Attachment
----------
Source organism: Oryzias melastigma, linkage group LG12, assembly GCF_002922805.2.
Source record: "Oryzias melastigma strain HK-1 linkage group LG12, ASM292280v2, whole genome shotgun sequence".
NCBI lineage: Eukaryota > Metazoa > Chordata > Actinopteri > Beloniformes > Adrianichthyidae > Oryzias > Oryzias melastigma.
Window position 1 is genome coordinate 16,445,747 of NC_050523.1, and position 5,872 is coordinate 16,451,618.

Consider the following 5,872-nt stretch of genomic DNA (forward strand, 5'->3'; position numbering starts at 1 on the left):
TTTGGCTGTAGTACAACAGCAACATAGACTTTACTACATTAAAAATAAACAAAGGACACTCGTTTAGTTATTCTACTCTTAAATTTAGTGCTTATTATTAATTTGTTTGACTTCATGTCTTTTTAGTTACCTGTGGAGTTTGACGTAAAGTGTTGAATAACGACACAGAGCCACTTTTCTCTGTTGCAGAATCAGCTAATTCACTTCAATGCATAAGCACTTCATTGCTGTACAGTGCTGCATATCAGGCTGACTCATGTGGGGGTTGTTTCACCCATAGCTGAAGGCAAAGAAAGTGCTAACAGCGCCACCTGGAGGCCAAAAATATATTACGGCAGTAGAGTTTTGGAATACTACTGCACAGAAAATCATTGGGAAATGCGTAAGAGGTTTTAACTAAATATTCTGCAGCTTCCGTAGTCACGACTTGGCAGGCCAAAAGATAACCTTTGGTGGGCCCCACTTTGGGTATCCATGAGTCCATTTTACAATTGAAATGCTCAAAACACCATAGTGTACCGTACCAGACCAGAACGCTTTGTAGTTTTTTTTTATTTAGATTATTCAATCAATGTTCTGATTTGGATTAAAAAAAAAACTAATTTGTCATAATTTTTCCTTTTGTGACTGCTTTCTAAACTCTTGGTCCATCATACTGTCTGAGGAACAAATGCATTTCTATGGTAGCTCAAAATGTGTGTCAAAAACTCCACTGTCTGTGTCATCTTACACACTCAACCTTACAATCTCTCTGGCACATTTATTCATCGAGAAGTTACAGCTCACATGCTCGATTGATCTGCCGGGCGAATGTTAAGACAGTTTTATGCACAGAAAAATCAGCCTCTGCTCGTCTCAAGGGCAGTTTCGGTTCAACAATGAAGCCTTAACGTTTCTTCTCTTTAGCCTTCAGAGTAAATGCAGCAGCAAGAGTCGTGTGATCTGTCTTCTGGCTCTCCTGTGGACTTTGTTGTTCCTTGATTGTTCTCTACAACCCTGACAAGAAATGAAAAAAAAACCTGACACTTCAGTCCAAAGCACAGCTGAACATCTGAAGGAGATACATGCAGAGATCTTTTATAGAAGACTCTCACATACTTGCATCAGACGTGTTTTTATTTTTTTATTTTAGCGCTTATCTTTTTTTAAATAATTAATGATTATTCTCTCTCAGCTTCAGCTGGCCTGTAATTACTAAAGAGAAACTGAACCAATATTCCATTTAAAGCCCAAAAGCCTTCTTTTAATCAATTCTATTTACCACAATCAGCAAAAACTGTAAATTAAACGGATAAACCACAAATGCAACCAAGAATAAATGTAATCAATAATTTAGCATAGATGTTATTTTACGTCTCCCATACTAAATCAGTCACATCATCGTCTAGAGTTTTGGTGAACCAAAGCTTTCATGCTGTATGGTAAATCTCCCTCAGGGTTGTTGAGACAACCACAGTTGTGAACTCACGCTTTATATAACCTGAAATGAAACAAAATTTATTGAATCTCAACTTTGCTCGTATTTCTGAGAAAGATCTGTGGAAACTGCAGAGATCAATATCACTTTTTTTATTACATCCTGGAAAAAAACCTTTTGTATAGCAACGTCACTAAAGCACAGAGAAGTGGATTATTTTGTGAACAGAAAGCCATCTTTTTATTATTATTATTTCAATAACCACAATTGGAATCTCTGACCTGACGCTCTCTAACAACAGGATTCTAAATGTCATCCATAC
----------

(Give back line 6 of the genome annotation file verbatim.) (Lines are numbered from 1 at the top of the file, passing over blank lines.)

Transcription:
TTTGGCTGTAGTACAACAGCAACATAGACTTTACTACATTAAAAATAAACAAAGGACACTCGTTTAGTTATTCTACTCTTAAATTTAGTGCTTATTATTAATTTGTTTGACTTCATGTCTTTTTAGTTACCTGTGGAGTTTGACGTAAAGTGTTGAATAACGACACAGAGCCACTTTTCTCTGTTGCAGAATCAGCTAATTCACTTCAATGCATAAGCACTTCATTGCTGTACAGTGCTGCATATCAGGCTGACTCATGTGGGGGTTGTTTCACCCATAGCTGAAGGCAAAGAAAGTGCTAACAGCGCCACCTGGAGGCCAAAAATATATTACGGCAGTAGAGTTTTGGAATACTACTGCACAGAAAATCATTGGGAAATGCGTAAGAGGTTTTAACTAAATATTCTGCAGCTTCCGTAGTCACGACTTGGCAGGCCAAAAGATAACCTTTGGTGGGCCCCACTTTGGGTATCCATGAGTCCATTTTACAATTGAAATGCTCAAAACACCATAGTGTACCGTACCAGACCAGAACGCTTTGTAGTTTTTTTTTATTTAGATTATTCAATCAATGTTCTGATTTGGATTAAAAAAAAAACTAATTTGTCATAATTTTTCCTTTTGTGACTGCTTTCTAAACTCTTGGTCCATCATACTGTCTGAGGAACAAATGCATTTCTATGGTAGCTCAAAATGTGTGTCAAAAACTCCACTGTCTGTGTCATCTTACACACTCAACCTTACAATCTCTCTGGCACATTTATTCATCGAGAAGTTACAGCTCACATGCTCGATTGATCTGCCGGGCGAATGTTAAGACAGTTTTATGCACAGAAAAATCAGCCTCTGCTCGTCTCAAGGGCAGTTTCGGTTCAACAATGAAGCCTTAACGTTTCTTCTCTTTAGCCTTCAGAGTAAATGCAGCAGCAAGAGTCGTGTGATCTGTCTTCTGGCTCTCCTGTGGACTTTGTTGTTCCTTGATTGTTCTCTACAACCCTGACAAGAAATGAAAAAAAAACCTGACACTTCAGTCCAAAGCACAGCTGAACATCTGAAGGAGATACATGCAGAGATCTTTTATAGAAGACTCTCACATACTTGCATCAGACGTGTTTTTATTTTTTTATTTTAGCGCTTATCTTTTTTTAAATAATTAATGATTATTCTCTCTCAGCTTCAGCTGGCCTGTAATTACTAAAGAGAAACTGAACCAATATTCCATTTAAAGCCCAAAAGCCTTCTTTTAATCAATTCTATTTACCACAATCAGCAAAAACTGTAAATTAAACGGATAAACCACAAATGCAACCAAGAATAAATGTAATCAATAATTTAGCATAGATGTTATTTTACGTCTCCCATACTAAATCAGTCACATCATCGTCTAGAGTTTTGGTGAACCAAAGCTTTCATGCTGTATGGTAAATCTCCCTCAGGGTTGTTGAGACAACCACAGTTGTGAACTCACGCTTTATATAACCTGAAATGAAACAAAATTTATTGAATCTCAACTTTGCTCGTATTTCTGAGAAAGATCTGTGGAAACTGCAGAGATCAATATCACTTTTTTTATTACATCCTGGAAAAAAACCTTTTGTATAGCAACGTCACTAAAGCACAGAGAAGTGGATTATTTTGTGAACAGAAAGCCATCTTTTTATTATTATTATTTCAATAACCACAATTGGAATCTCTGACCTGACGCTCTCTAACAACAGGATTCTAAATGTCATCCATAC